It must be clarified that what explains US energy leadership is not energy nationalism as much as an energy ecosystem characterised by deep markets that stimulate business dynamism in both hydrocarbons and renewable energies. The impressive increase in the production and export of US crude oil illustrates perfectly the limits to energy isolationism of the kind proposed by Trump’s campaign. In 2015 the Obama Administration eliminated the ban on petroleum exports, a decision which candidate Trump opposed, but during 2017 a wave of oil exports was unleashed. It is true that part of this increase was due to the effects of Hurricane Harvey, which forced crude oil to be exported in the face of widespread refinery closings, but the data continues to be revealing: between January and June of 2017 the US exported on average 750,000 barrels a day of petroleum, a figure which was doubled during the last quarter of the year and which made the country one of the largest oil exporters in the world. Production levels are also rising, and with the higher price ranges now expected for oil, the projections for 2018 continue to rise. The policies which have produced this phenomenon were already in place before the arrival of President Trump, and despite having campaigned in favour of returning to the prohibition against US petroleum exports in the name of ‘America First’, it is one of the few star measures from his campaign program that has been forgotten in practical terms, and even rhetorically. This absence is probably the most notable and revealing limitation of his America First Energy Plan.

In business terms, the most relevant measure arrived at the end of last year, when Congress approved a tax reform which reduced the tax rate on companies from 35% to 21%, with energy companies among the principal beneficiaries. In addition to a reduction in the tax rate, the tax legislation allows for the deduction of capital invested in the year in which the investment is made, which will lower even further the tax burden on the energy sector, stimulate investment and push up business profits. In the field of renewable energy, one of the great fears of the sector has been the future of the renewable energy tax incentives, which finally were preserved and have now contributed to moderating uncertainty with respect to the future of renewables. This business component of the America First Energy Plan, and not its unilateralist, protectionist and fossil fuel rhetoric, is what rescues the first year of the energy policy of President Trump. It remains to be seen up to what point this component is capable of resisting the tensions between different business interests. At a certain point, the Trump Administration will need to decide whether to honour campaign promises or to follow the dynamics of business and the market, as well as those of the domestic (and multilateral) institutions which shape the realities facing US energy policy.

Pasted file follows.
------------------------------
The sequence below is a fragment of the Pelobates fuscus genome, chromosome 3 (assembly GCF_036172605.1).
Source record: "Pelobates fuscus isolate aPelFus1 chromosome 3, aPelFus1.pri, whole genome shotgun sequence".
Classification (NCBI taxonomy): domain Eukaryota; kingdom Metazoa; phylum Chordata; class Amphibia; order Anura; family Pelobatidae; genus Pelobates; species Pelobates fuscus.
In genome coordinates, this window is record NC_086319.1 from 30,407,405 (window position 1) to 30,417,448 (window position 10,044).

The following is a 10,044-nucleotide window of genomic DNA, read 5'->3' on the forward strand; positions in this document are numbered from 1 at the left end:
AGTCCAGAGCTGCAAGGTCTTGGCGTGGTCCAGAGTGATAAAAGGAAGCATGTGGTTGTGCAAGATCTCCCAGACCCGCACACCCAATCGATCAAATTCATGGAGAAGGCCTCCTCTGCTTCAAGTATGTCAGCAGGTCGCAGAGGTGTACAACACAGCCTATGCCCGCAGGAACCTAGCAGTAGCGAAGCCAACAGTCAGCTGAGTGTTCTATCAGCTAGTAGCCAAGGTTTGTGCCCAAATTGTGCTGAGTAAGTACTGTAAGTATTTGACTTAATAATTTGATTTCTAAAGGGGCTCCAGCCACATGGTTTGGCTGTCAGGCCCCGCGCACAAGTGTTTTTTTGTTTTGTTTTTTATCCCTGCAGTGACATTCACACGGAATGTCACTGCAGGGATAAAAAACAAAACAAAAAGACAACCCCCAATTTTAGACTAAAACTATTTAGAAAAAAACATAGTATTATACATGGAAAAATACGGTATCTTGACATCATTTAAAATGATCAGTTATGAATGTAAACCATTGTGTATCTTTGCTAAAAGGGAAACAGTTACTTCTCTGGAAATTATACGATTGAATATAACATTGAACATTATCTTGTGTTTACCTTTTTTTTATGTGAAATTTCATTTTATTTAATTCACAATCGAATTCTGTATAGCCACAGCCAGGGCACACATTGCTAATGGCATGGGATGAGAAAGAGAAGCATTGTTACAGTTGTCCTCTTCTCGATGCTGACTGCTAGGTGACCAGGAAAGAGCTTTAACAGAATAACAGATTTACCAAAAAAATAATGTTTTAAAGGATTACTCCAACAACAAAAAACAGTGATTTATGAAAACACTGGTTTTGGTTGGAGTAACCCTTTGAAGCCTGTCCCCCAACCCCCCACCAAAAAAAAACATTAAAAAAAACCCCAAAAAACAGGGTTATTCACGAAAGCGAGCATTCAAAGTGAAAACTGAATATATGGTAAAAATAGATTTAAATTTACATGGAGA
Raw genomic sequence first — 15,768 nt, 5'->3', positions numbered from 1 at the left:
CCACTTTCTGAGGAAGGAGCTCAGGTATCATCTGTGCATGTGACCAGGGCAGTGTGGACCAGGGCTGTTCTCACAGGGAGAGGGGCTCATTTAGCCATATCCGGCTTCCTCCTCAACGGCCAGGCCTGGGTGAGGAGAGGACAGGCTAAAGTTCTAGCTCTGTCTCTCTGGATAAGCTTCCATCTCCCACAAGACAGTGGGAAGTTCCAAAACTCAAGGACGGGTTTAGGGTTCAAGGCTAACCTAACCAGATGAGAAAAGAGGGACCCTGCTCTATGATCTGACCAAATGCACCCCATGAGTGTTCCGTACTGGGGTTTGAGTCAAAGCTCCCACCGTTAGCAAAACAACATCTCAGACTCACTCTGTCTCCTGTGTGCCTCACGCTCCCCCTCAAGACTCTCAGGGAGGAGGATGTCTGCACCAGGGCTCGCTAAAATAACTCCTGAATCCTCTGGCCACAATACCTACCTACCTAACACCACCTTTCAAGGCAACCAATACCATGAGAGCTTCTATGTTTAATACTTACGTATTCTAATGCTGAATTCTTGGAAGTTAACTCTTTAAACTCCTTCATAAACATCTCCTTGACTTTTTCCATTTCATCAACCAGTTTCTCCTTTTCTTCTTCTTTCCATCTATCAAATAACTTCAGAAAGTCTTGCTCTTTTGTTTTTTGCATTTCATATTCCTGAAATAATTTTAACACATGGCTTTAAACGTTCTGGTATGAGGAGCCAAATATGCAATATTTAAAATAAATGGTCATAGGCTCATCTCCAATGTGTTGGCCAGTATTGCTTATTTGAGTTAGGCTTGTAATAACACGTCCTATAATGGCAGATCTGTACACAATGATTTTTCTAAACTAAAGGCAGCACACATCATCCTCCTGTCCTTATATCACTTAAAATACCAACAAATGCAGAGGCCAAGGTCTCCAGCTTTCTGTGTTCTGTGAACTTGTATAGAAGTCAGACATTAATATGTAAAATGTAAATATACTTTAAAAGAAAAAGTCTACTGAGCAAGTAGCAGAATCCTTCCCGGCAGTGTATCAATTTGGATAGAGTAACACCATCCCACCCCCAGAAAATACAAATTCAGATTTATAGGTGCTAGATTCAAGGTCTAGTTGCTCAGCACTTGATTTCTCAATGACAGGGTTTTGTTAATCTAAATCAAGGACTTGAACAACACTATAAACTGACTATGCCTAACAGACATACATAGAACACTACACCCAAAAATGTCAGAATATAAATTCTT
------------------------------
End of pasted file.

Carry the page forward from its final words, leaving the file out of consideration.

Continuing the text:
Gonzalo Escribano
Director of the Energy Programme, Elcano Royal Institute
| @g_escribano

<![CDATA[ Venezuela and PDVSA: killing the goose that lays golden eggs ]]> 2018-01-19T02:55:58Z

In a country that depends almost entirely on its oil exports it seems very strange that its leaders despise the national oil company.

Also available the Spanish version: Venezuela y PDVSA: matando a la gallina de los huevos de oro

In a country that depends almost entirely on its oil exports it seems very strange that its leaders despise the national oil company. This, however, is precisely what is happening in Venezuela under the government of President Maduro.

Between December 2014 and December 2017 Venezuelan oil production fell from 2.9 million barrels/day to 1.8 million as reported by the government to the Organisation of Oil Exporting Countries (OPEC). This implies a loss of over US$62 million a day, taking into account the average price of the Venezuelan oil basket in December.

Figure 1. Venezuelan oil production: direct communications to OPEC

A country that is currently undergoing one of the worst economic and social crises in its history would naturally look for ways to halt the decline in order to have access to this much needed foreign currency. Especially considering that according to the Venezuelan Central Bank (2015 data, the latest available official balance of trade statistics) 95% of its total foreign exchange revenue is generated by oil exports and that PDVSA’s total revenue accounted for around 37% of GDP in 2016 (using 2016 GDP estimates by Torino Capital and comparing them with PDVSA’s 2016 published financial results). All actions taken by the government, however, seem to further hinder any possibility of recovery.

“PDVSA has failed to offset the production decline of its traditional oil producing areas”

The decrease in production is a natural occurrence because oilfields become depleted. In order to offset this natural decline it is important to apply effective reservoir management techniques and invest in technologies for maximising recovery. On the other hand, companies should constantly develop new fields so as to ensure a stable total production. This is not what is happening in PDVSA. The company has failed to offset the production decline of its traditional oil producing areas. Such a decline is inevitable since they have been producing oil for over 100 years.